“I’ve got soul, but I’m not a soldier.” “Lucy in the sky with diamonds.” “Karma police.” Sometimes, it can suddenly dawn on you that some of our dearest lyrics – those we hear pouring from the local pub at closing time, or chanted by droves of festival-goers during the headliners’ set – are actually a little nonsensical.
The supposed failings of lyrics in this regard have been snootily criticised and mercilessly mocked for years, a notable example being comedian Ed Byrne’s famous on-stage flaying of the ever-popular anthem ‘Ironic’ for its consistently erroneous usage of the titular adjective.
Indeed, whilst the popular consciousness continues to sing along, using its hairbrush as an impromptu microphone, the lyric looks set to hold this peculiar position between ridicule and reverence.
But I for one think that the humble lyric deserves more credit than it is often given. Most often, when someone does seek to defend them it is done by arguing that the finest lyrics are worthy of being classed as poetry. Nick Cave’s work is routinely invoked as part of this argument, with the highbrow author Will Self stating that the Australian singer-songwriter’s body of work is the finest verse currently being produced.
Cave certainly plays up the poetic dimension of his work, making repeated allusions to the verse of literary giants like Milton in his songs, recording the album Murder Ballads with the thematic cohesion of a volume of poetry, and even delivering a series of lectures on the love song in Vienna.
Recently his lyrics were published in book form, detached from the songs from which they originally derive, seemingly in a conscious bid to establish them as poems in their own right. Glancing through a copy, I was struck that this was essentially pointless and wrongheaded.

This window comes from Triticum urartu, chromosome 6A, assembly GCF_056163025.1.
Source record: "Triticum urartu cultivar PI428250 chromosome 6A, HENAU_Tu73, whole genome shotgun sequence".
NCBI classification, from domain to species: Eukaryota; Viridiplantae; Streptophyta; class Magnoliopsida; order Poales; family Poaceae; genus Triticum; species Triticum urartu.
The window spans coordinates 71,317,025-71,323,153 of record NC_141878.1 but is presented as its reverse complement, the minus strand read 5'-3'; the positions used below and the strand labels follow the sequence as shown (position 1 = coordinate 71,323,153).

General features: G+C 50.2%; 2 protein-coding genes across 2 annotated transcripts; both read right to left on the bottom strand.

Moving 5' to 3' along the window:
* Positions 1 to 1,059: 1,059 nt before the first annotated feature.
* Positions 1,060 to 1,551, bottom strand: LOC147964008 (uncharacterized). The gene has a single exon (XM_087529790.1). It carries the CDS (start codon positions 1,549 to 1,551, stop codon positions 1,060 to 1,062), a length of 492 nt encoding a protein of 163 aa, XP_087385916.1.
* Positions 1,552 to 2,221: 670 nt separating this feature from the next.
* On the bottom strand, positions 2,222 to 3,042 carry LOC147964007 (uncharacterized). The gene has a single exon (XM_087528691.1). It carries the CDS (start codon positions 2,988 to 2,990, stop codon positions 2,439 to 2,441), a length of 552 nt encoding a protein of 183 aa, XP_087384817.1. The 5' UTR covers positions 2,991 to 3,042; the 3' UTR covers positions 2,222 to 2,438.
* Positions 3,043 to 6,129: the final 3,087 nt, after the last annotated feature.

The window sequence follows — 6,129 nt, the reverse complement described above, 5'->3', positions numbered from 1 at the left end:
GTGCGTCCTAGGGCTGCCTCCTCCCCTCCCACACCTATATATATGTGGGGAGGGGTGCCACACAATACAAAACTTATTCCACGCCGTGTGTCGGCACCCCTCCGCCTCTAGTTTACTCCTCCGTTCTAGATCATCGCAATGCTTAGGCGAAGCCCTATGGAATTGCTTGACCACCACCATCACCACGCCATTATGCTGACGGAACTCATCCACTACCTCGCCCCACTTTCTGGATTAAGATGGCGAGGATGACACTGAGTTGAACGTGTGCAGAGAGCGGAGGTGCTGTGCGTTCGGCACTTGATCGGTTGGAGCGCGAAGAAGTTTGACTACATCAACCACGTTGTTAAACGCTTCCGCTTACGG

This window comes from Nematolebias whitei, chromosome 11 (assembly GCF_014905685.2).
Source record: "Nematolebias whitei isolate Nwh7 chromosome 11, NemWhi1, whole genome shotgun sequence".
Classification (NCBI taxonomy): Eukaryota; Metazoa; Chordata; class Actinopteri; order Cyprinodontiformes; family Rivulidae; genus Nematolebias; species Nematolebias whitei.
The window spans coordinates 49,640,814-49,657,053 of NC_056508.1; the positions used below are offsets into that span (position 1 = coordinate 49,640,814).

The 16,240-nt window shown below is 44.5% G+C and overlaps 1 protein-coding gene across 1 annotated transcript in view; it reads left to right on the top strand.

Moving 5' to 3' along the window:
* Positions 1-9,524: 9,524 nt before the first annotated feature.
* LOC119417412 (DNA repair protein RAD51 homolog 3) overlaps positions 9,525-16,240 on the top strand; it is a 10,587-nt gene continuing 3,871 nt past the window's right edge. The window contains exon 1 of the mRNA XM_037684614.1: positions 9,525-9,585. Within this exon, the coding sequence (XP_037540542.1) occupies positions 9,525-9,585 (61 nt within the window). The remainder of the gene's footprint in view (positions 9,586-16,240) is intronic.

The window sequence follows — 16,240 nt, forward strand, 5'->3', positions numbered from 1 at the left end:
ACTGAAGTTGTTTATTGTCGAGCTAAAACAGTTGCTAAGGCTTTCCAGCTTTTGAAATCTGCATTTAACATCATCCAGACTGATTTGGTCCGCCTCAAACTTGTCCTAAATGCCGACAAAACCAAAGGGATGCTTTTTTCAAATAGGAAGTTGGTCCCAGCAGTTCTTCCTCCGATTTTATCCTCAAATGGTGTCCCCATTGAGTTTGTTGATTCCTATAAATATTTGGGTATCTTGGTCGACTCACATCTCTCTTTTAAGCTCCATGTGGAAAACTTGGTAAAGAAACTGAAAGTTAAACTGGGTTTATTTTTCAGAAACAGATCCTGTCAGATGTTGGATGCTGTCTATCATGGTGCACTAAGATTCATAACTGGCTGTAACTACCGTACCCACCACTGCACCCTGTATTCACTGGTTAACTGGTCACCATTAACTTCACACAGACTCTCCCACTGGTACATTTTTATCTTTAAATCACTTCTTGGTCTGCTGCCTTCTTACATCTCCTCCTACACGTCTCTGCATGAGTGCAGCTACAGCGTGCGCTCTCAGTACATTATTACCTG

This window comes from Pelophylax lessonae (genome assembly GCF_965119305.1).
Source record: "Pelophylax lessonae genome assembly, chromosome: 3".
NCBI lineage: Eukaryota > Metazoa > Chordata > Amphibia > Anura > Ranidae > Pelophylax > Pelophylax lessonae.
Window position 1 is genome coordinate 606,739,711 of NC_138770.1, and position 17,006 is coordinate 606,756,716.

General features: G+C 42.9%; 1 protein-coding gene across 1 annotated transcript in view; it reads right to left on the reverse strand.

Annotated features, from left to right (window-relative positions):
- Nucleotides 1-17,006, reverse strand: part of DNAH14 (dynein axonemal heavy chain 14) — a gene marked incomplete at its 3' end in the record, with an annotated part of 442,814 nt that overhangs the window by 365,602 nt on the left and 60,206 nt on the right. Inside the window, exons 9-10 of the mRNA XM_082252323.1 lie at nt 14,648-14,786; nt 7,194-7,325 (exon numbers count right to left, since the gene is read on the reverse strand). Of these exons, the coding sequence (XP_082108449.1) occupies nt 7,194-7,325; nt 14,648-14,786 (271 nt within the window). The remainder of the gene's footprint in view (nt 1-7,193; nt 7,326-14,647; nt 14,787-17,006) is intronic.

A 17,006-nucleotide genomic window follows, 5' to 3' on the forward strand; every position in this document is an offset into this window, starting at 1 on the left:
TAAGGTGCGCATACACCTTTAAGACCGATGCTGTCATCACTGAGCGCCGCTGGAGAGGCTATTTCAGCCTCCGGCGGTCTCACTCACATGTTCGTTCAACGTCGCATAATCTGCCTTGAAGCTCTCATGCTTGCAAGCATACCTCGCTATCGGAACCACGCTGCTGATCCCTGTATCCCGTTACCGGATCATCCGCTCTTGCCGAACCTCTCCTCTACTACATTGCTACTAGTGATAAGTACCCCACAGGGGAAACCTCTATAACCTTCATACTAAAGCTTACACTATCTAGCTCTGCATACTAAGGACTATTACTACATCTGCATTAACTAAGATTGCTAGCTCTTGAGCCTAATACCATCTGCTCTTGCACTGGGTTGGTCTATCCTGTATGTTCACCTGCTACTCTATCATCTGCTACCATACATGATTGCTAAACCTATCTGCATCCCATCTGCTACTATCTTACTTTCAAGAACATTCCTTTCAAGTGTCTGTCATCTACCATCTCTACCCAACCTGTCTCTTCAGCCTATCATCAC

Cave might not agree, but I believe placing lyrics on the crumbling pedestal of high art actually serves to devalue them. Without the sinister and spellbinding instrumentation of the Bad Seeds, Cave’s backing band, the timeless storytelling of one man’s encounter with temptation at the hands of the Devil in “Red Right Hand” loses its peerless power, becoming just another poetic revival of folklore material.
That is not to say that lyrics in any way play second-fiddle to the music, however. They are just as important, and can even be conceived as an additional layer of instrumentation as crucial as the propulsive bass line or the signature guitar solo. Some of the greatest are those that take this ideal to the extreme, exploiting the nonsensical tendency of pop lyrics to create surreal and instantly memorable combinations.
Pavement excelled at this, with such baffling yet haunting lines as “Pick out some Brazilian nuts for your engagement. Check that expiration date, man, it’s later than you think”. Arriving from out of nowhere, mundane whilst also mischievously hinting at some sort of metaphysical, existential meaning, they actually serve to draw attention to the big question permanently hovering over the lyric: does it require a meaning, or is it better if they’re sculpted in such a way as to allow the listener to insert his or her own?
We don’t ask what a guitar riff means, as Pavement highlight: we just let it suggest a mood that we are free to experience in our own way. Their lyrics, and the nonsensical lyrics of The Killers, Radiohead, Alanis Morrissette et al, maybe demand that we appreciate them in the same way. All together now…